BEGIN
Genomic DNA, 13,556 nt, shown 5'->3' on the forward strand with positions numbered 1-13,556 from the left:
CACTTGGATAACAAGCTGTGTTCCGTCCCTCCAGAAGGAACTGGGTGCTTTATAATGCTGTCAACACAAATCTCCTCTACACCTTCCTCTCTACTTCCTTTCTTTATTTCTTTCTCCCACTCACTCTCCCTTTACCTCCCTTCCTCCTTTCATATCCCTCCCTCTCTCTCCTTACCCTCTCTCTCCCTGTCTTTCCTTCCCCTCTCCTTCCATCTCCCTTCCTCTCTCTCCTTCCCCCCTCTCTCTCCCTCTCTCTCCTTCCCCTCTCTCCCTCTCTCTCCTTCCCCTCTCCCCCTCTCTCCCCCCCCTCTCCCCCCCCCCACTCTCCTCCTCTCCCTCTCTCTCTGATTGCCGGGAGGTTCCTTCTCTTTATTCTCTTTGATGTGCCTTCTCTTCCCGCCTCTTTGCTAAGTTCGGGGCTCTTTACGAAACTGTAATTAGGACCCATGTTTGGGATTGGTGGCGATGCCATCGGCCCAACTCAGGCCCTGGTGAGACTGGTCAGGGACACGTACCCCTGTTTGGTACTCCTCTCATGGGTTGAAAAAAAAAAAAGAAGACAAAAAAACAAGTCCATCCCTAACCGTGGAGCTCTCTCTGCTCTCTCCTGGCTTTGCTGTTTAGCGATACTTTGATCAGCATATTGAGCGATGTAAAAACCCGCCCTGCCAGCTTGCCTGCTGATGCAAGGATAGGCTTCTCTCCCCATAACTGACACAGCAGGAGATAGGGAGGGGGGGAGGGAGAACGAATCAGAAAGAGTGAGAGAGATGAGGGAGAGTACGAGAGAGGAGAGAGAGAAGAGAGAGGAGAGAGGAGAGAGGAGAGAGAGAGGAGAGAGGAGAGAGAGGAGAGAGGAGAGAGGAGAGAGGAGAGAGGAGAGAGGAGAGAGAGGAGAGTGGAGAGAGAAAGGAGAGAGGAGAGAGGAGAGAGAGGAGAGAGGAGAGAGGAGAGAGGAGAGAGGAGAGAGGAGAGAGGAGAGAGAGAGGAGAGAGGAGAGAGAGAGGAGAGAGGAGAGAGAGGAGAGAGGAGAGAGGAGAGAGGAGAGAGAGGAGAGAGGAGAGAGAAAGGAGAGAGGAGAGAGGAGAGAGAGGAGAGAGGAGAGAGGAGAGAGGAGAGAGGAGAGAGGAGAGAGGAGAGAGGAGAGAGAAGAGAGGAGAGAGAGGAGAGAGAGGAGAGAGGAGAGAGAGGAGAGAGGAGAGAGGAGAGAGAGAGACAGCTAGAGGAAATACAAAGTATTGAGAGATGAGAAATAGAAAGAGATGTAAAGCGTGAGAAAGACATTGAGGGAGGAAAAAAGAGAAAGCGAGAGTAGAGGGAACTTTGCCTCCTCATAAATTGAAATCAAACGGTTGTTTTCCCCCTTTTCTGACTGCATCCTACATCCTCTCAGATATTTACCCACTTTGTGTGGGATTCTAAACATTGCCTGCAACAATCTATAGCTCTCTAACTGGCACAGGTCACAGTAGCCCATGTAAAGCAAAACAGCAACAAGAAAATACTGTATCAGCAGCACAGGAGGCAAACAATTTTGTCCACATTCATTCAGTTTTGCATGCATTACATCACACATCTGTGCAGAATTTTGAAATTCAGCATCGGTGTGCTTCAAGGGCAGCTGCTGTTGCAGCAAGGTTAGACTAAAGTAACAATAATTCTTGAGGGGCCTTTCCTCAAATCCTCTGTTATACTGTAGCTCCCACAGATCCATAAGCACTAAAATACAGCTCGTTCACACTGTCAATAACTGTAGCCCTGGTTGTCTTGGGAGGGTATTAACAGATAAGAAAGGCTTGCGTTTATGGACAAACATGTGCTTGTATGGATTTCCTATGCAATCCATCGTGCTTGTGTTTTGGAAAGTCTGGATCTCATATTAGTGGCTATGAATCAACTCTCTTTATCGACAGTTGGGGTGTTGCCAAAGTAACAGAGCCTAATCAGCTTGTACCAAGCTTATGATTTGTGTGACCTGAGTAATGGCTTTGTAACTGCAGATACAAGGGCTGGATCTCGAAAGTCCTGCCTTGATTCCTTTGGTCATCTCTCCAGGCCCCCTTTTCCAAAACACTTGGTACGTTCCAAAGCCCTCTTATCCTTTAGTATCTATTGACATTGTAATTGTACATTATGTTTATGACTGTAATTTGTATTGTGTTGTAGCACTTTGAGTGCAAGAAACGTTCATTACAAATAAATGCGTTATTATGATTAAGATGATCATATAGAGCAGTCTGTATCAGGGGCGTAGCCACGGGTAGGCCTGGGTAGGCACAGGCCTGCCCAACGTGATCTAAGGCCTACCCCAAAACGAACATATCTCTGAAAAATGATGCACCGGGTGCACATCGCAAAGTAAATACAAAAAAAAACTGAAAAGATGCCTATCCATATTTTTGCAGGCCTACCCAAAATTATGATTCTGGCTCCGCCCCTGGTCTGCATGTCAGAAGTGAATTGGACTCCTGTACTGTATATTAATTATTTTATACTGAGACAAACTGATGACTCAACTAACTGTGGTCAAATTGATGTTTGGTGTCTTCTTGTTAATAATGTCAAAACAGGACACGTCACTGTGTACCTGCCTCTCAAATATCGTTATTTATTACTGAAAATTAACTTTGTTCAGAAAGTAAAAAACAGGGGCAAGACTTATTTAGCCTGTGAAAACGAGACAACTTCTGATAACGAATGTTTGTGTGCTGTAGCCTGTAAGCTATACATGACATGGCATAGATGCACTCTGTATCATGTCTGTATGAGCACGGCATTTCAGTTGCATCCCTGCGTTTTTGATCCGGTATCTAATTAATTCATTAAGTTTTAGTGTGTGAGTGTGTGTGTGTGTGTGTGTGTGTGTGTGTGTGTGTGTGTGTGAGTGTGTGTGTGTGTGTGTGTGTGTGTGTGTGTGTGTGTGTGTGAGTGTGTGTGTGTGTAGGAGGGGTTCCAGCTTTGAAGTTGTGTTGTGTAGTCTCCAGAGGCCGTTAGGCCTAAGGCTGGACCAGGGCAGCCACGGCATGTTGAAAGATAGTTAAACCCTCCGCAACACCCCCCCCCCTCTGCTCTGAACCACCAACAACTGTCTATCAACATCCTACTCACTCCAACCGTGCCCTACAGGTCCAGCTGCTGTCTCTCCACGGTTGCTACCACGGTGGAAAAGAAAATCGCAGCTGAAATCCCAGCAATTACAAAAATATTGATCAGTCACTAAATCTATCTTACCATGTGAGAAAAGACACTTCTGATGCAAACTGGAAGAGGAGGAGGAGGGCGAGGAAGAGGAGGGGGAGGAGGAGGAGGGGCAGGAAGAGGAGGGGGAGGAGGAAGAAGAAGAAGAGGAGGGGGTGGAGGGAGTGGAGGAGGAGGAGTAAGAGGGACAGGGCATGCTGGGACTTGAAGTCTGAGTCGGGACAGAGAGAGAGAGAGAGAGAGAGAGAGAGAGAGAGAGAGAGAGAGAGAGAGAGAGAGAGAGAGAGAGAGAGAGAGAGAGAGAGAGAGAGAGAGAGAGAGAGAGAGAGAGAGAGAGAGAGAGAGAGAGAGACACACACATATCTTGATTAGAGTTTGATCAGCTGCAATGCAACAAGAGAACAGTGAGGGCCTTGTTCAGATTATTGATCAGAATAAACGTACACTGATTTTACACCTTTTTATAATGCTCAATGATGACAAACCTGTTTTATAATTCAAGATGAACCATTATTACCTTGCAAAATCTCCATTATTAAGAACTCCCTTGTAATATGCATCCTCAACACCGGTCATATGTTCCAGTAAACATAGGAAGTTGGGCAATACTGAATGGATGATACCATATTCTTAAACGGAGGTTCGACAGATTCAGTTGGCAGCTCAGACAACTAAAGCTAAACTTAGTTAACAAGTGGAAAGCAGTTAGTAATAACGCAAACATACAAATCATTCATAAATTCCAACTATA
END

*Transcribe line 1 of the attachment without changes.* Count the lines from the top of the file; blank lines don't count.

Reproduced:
Genomic DNA, 13,556 nt, shown 5'->3' on the forward strand with positions numbered 1-13,556 from the left: